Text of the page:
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Taking Viagra May Help Men With This Disease Live Longer, Says New Study

Here's how the drug may help increase life expectancy.
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It seems like every day a new study comes out that finds an alternate use for a well-known drug. Surprisingly, new research from Sweden indicates that the drug used to treat mild to moderate erectile dysfunction (ED) may also help men with stable coronary artery disease (CAD) live longer.

The new study, which was published in the Journal of the American College of Cardiology found that men with CAD who take Viagra due to impotence (another name for ED) not only appear to live longer but they also have a reduced risk of having a new heart attack. (Related: The 7 Healthiest Foods to Eat Right Now).

We know what you're thinking—how can Viagra help prevent a cardiovascular event in those with heart disease? According to the American Heart Association, ED can be a predictor of cardiovascular disease in healthy men. ED is primarily treated locally with Viagra by taking an hour before sex as it inhibits the enzyme phosphodiesterase (PDE5) to increase blood flow.

Previously, PDE5 inhibitors were not recommended for men with CAD, as they decrease blood pressure and raise the risk of heart attack. However, in 2017 lead study author Martin Holzmann—adjunct professor at the Department of Medicine, Solna, Karolinska Institutet—and his team of researchers showed that men who've experienced a heart attack tolerate Viagra well. Even more telling, they found that the drug prolonged life expectancy and protected against new heart attacks and even heart failure.

Fast forward to March 2021 and Holzmann and his colleagues took their original findings to the test once again. This time the researchers looked at 16,500 men, a majority of which were just treated with PDE5 inhibitors, and just under 2,000 received alprostadil—a different type of drug that's used to treat ED locally. The data came from drug and cause of death registries.

All of the patients either had a heart attack, balloon dilation, or a coronary artery bypass surgery at least six months prior to beginning treatment for ED. This is because "the risk of a new heart attack is greatest during the first six months, after which we consider the coronary artery disease to be stable," Holzmann said in a statement.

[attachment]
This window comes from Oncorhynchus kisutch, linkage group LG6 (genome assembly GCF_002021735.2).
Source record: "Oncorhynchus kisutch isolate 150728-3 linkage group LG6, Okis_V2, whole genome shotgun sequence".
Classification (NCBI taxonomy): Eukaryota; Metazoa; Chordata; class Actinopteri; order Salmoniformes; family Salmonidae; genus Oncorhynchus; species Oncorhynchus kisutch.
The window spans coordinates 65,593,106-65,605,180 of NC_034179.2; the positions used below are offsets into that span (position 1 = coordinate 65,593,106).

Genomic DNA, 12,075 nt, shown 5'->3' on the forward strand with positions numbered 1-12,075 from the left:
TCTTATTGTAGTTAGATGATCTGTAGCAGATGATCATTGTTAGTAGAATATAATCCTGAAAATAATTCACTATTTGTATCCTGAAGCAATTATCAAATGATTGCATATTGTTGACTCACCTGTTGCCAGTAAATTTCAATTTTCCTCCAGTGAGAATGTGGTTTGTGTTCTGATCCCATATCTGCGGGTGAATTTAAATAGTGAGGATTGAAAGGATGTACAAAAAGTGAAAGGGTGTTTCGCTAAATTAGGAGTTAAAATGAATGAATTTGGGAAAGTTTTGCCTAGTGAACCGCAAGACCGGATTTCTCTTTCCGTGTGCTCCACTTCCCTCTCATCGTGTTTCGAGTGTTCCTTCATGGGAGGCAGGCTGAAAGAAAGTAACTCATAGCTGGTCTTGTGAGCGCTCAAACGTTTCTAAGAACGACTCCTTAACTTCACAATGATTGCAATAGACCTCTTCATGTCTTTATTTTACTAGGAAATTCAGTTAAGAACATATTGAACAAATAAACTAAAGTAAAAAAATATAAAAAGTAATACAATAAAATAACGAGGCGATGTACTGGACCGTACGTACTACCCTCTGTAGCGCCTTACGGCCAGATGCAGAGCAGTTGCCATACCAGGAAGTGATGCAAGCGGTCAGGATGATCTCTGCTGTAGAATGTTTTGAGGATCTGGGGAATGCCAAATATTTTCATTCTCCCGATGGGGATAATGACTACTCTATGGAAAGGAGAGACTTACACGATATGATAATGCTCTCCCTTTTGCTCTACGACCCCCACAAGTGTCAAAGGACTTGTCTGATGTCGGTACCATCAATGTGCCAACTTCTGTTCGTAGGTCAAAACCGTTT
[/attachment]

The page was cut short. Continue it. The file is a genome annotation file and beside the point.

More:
The study revealed that men who received the PDE5 inhibitors not only lived longer, but also had a reduced risk of new heart attack, heart failure, balloon dilation, and bypass surgery than those who took alprostadil. The other key takeaway? The protection proved to be dose-dependent, meaning those who took the medication more frequently had an even lower risk.

Still, it's important to note that this observational study only found an association between PDE5 inhibitors and reduced risk of mortality in comparison to those taking the alternative drug. In short, more studies are needed to confirm Viagra's efficacy in protecting men with CAD from having a heart attack.

"This suggests that there's a causal relationship," Holzmann said. "It is possible that those who received PDE5 inhibitors were healthier than those on alprostadil and therefore had a lower risk. To ascertain whether it is the drug that reduces the risk, we would need to randomly assign patients to two groups, one that takes PDE5 and one that doesn't. The results we have now give us very good reason to embark on such a study."

For insight on how you can reduce your risk of cardiovascular disease and heart attack through diet alone, check out These Are the Two Best Diets For Heart Health, According to Doctors.

Cheyenne Buckingham
Cheyenne Buckingham is the news editor of Eat This, Not That!, specializing in food and drink coverage, and breaking down the science behind the latest health studies and information. Read more